If people really, really like what we make, 10 minutes after we upload it, we start thinking about new videos.
We’ve seen other Internet people go to TV, and it’s bad because they take two months off to make a pilot, and their viewers have forgotten about them when they come back.
When we first started making videos, we didn’t have a boom mic, so we had to talk really loud. And then we got a boom mic and were like, ‘Wow, we’re shouting,’ and had to learn to bring it back.
At the beginning, there was this competitive vibe, like, ‘Oh, we’ve got to compete for this audience.’ But then, over the next few years afterwards, everyone on YouTube realized the more we work together, the more we collaborate, it just benefits everyone. It just became a really friendly community.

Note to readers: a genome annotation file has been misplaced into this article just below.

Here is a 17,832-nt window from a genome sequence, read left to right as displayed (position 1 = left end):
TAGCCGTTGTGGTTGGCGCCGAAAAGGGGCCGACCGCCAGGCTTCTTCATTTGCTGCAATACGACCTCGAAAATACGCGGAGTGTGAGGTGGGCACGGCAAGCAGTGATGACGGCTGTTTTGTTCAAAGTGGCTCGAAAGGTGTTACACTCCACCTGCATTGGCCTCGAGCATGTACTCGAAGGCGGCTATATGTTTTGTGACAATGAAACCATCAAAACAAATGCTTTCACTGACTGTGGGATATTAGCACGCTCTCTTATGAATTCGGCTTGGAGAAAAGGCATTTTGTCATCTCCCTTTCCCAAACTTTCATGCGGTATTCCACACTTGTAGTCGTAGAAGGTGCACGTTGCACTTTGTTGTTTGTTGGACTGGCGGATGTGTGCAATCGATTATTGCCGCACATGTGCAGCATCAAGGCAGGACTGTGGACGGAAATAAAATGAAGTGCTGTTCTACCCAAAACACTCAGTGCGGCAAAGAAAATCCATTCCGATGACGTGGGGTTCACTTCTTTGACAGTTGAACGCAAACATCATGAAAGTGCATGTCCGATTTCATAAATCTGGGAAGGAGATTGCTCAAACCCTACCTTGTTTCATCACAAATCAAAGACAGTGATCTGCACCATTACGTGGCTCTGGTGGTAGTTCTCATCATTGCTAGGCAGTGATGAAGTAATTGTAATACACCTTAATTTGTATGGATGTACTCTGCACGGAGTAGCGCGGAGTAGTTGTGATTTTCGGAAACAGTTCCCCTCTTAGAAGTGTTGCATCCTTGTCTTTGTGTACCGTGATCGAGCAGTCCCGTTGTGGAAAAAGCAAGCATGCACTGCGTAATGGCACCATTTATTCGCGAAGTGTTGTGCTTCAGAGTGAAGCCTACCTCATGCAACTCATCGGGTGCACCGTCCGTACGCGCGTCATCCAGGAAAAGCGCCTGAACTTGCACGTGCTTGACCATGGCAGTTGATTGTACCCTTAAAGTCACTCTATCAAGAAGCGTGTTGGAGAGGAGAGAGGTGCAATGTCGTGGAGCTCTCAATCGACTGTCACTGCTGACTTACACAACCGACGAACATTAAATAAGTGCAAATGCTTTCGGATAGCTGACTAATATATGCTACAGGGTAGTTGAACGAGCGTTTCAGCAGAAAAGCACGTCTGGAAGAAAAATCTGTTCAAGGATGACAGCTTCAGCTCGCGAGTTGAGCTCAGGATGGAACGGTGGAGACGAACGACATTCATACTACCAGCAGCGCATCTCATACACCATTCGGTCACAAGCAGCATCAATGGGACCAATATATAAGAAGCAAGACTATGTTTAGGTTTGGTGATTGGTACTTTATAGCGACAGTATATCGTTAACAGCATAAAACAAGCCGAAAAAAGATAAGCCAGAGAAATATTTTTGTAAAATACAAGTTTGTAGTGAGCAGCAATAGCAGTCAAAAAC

We’re trying to evolve a lot away from YouTube because YouTube is awesome – they have a huge audience, and we started there – but then you’re at the mercy of their algorithms a lot, too. They can change anything, and it’s really up to them, and you can’t say anything about it.
You basically do have a TV show when you’re making stuff online. You have an audience that you make stuff for regularly.
Every brand has something on the Internet, whether it’s video or doing something on social media. It’s just another form that brands are starting to realize they have to be a part of.